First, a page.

Buffer Overflow Vulnerability….


Buffer is a region of memory used to temporarily hold data while it is being moved from one place to another. A buffer is used when moving data between processes within a computer. Majority of buffers are implemented in software. Buffers are generally used when there is a difference between the rate at which data is received and the rate at which it can be processed.

In this small program we defined a buffer in form of char of length 5 and its layout in stack in shown in right.

Buffer Overflow

A buffer overflow occurs when more data is written to a specific length of memory or defined buffer in such a way that adjacent memory addresses are overwritten.In Buffer overflow attack the attacker tries to overwrite this buffer so that they can inject their malicious code.


Stack is a linear data structure which follows a particular order in which the operations are performed. The order may be LIFO(Last In First Out) or FILO(First In Last Out).


int main()
char password[16];
printf(“\n what is secreat password \n”);
if (strcmp(password,“msingh”))
printf(“\n you fail”)
return 0;
void granted()
printf(“\n access granted \n”);

Let’s take an example of a basic authentication code that asks for a password and returns access granted if the password is correct.

Without really knowing how the code works, let’s enter a random password.

It says you fail since the password wasn’t correct. To test, we need to enter large random data.

You must be wondering why there is a Segmentation fault. Let’s see a more detailed version of the code.

As i have defined password buffer of length 16 and since addresses are also stored in hexadecimal. So we tried entering a long password to test this code for buffer overflow and as you can see our input above overflowed the buffer password and gave segmentation fault.

Note: C functions like strcpy(), strcmp(), strcat() do not check the length of the variable and can overwrite later memory addresses, which is precisely what buffer overflow is.

Memory layout of a program

  1. Stack: A LIFO data structure extensively used by computers in memory management, etc.
  2. There is a bunch of registers present in the memory, but we will only concern ourselves with EIP, EBP, and ESP.
  3. EBP: It’s a stack pointer that points to the base of the stack.
  4. ESP: It’s a stack pointer that points to the top of the stack.
  5. EIP: It’s a stack pointer that points to the next instruction to be executed.

Layout of stack

  • A stack grows in downward direction i.e it is filled from higher memory to lower memory.
  • In a stack, all the variables are accessed relative to the EBP.
  • In a program, every function has its own stack.
  • Everything is referenced from the EBP register.

Why EBP is so important?

EBP is important because it provides an anchor point in memory and we could have a lot of things referenced to that value, when we call a function inside a program and we have some parameters to send to it, the positions in memory are always referenced by EBP as well as the local variables as you could see on the figure.

reference: https://itandsecuritystuffs.wordpress.com/2014/03/18/understanding-buffer-overflows-attacks-part-1/

For example:

void pass(int a, int b, int c){
int x;
int y;
int z;
return z;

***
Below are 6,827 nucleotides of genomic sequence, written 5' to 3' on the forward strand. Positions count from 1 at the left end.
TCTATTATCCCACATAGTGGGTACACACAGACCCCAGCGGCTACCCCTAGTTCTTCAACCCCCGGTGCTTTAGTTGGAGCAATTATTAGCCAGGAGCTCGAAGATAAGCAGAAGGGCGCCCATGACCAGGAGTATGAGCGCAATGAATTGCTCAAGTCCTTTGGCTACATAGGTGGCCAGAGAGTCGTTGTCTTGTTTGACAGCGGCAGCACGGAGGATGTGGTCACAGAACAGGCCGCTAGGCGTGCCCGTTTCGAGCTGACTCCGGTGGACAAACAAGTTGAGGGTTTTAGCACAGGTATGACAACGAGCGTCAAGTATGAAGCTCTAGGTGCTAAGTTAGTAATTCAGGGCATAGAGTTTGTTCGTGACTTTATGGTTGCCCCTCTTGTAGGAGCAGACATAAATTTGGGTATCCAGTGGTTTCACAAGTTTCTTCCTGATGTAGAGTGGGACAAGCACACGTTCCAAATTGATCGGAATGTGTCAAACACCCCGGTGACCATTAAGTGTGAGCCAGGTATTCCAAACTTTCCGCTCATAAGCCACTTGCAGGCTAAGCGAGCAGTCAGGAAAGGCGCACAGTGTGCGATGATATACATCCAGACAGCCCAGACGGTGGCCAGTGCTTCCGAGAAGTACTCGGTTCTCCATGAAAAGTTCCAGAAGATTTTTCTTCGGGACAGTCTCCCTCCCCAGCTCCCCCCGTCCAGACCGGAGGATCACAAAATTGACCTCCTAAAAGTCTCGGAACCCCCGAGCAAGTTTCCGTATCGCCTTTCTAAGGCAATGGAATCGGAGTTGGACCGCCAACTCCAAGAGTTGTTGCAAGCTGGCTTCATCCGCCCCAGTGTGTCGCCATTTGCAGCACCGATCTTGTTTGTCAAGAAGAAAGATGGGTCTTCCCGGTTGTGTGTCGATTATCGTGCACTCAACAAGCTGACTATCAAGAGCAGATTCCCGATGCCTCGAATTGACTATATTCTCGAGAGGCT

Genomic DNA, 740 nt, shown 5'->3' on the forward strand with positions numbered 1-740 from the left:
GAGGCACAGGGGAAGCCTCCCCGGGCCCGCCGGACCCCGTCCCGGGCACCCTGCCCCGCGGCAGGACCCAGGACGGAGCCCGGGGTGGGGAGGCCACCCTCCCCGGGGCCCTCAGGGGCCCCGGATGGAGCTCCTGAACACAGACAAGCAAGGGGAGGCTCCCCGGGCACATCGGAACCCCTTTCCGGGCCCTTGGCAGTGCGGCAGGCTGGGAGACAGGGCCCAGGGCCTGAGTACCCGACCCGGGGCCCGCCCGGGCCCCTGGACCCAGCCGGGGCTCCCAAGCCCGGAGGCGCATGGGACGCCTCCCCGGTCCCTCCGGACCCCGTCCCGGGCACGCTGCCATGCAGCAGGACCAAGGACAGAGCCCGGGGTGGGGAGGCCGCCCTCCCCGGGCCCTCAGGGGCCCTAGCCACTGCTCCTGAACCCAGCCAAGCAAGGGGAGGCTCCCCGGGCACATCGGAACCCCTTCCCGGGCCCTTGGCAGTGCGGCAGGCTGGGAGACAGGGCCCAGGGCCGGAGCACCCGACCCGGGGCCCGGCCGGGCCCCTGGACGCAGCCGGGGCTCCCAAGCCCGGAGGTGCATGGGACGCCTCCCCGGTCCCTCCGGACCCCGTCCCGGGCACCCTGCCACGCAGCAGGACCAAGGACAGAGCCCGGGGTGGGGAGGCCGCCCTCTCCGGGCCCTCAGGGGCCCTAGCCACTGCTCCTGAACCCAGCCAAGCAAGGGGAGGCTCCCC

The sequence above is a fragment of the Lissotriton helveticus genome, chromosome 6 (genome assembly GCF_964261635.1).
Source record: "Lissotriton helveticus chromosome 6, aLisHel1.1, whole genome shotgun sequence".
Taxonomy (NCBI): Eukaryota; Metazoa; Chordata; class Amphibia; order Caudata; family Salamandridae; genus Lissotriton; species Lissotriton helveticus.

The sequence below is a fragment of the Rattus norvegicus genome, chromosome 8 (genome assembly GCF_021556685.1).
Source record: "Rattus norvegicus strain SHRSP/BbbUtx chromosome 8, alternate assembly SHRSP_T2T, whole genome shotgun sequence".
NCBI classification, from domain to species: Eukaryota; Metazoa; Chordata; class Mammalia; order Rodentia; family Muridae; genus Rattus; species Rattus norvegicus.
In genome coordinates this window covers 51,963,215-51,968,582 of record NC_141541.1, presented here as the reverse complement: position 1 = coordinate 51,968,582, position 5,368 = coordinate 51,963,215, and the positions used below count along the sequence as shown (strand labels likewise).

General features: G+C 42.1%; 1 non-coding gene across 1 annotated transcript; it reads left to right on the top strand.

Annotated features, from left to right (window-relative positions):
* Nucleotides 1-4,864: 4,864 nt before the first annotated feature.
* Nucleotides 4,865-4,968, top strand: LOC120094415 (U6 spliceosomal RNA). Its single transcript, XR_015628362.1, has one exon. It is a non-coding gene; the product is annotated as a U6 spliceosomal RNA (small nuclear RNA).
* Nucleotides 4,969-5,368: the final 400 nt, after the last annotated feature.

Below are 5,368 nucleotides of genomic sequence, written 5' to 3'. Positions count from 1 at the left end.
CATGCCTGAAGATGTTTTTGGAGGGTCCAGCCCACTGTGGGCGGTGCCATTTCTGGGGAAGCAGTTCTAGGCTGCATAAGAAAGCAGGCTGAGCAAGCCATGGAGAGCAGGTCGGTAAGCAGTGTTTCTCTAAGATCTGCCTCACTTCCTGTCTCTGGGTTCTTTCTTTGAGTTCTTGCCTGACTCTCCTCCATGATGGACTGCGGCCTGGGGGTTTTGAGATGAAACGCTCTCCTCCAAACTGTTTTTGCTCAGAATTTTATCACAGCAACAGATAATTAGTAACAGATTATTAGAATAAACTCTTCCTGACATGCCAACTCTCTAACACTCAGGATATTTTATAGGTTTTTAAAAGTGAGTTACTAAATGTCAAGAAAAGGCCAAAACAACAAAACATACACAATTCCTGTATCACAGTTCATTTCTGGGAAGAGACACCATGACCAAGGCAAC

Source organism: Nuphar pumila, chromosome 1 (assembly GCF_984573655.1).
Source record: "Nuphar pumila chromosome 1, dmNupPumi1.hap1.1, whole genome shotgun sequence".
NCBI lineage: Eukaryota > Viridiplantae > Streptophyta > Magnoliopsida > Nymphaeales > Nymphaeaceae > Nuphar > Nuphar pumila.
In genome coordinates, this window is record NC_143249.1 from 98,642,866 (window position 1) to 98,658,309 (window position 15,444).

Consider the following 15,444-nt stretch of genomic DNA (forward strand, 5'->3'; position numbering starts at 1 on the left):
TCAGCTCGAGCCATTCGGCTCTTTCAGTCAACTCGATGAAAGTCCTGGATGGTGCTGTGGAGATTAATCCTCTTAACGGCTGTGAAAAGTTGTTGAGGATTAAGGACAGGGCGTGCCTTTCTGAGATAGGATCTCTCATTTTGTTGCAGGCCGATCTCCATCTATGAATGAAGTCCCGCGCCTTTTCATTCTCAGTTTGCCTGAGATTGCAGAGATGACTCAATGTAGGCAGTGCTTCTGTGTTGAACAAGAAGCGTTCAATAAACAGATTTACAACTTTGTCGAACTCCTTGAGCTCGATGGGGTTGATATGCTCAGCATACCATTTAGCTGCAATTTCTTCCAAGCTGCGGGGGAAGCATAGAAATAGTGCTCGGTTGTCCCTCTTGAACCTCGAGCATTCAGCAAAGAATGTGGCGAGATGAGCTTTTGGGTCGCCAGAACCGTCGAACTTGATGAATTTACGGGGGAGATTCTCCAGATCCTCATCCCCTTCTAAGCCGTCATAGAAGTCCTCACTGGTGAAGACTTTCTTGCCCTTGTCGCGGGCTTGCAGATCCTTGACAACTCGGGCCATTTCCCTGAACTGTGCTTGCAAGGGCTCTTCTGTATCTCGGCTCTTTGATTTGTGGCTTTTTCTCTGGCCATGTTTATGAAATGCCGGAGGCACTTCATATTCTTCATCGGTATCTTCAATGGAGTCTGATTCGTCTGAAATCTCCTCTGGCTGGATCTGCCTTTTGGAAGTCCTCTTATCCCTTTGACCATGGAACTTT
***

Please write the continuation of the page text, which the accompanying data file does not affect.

int main (int argc, int **argv)

Here, a, b, and c are the function parameters stored above the EBP.

  • All the local variables of a function are stored below the EBP.
  • The old ebp is the value of the EBP of the previous function. Since, after a function is executed, it has to return back to an older function, we need to store the values of both old EBP and EIP.
  • ESP register stores the address of the bottom of the stack.
  • x, y and z are local variables to the function and are stored below the EBP.
  • Since a,b and c are parameters passed to the function, they are stored above the EBP. Also, because the stack is filled from higher to lower memory and parameters are read from right to left, c is written first in the memory, followed by b and a.
  • x, y, and z are the local variables stored below the EBP.
  • It is also required to store the old EBP and old EIP of the main in the stack to know where to return to after the function executes.

Buffer Overflow representation with data of 80 A’s

Pass() function overflowed with 80 A’s

In above image a buffer with a length of 12 defined in a function. Now it is overflowed in such a way that it has some random data, followed by the shell code (malicious code) and then the return address which points to the shell code.

So, after the function gets executed, the instruction pointed to by the Return address gets executed and this is how our shell code gets executed.

Security Measures

  • Use programming languages like Python, Java, or Ruby in which dynamic memory allocation takes place and the language itself manages the memory for you.
  • In languages like C and C++, before writing data to a buffer, perform all the relevant checks and input validation.
  • Before using any external libraries, check for security vulnerabilities in it.
  • Use source code analysis tools for static analysis against vulnerabilities.
  • Use a non-executable stack: This means that even if a machine code is injected into the stack, it cannot be executed as that particular region of memory is non-executable. It is done by setting up NX bit.
  • Use ASLR (Address Space Layout Randomization) approach and setting it to 2, which make both stack and heap randomized and make guessing exact addresses difficult.
  • Use Stack Control Protector or Stack Guard which also helps in protecting buffer overflows.

Note: Even after these measures are taken, it might be possible to exploit buffer overflow. Therefore, these are just layers of security that can help to prevent the exploitation of buffer overflow.

Ethical hacker || Security Engineer